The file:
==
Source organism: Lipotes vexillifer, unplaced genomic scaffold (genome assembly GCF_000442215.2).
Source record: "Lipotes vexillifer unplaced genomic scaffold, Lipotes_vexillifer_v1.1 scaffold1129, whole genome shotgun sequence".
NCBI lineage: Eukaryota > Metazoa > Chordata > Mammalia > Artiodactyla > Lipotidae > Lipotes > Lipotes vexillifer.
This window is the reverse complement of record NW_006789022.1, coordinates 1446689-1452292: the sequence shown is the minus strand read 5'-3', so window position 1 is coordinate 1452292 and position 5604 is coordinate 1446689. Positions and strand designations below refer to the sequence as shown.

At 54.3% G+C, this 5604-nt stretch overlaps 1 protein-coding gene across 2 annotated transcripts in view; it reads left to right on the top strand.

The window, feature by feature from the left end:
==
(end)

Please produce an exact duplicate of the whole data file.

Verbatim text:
Source organism: Lipotes vexillifer, unplaced genomic scaffold (genome assembly GCF_000442215.2).
Source record: "Lipotes vexillifer unplaced genomic scaffold, Lipotes_vexillifer_v1.1 scaffold1129, whole genome shotgun sequence".
NCBI lineage: Eukaryota > Metazoa > Chordata > Mammalia > Artiodactyla > Lipotidae > Lipotes > Lipotes vexillifer.
This window is the reverse complement of record NW_006789022.1, coordinates 1446689-1452292: the sequence shown is the minus strand read 5'-3', so window position 1 is coordinate 1452292 and position 5604 is coordinate 1446689. Positions and strand designations below refer to the sequence as shown.

At 54.3% G+C, this 5604-nt stretch overlaps 1 protein-coding gene across 2 annotated transcripts in view; it reads left to right on the top strand.

The window, feature by feature from the left end: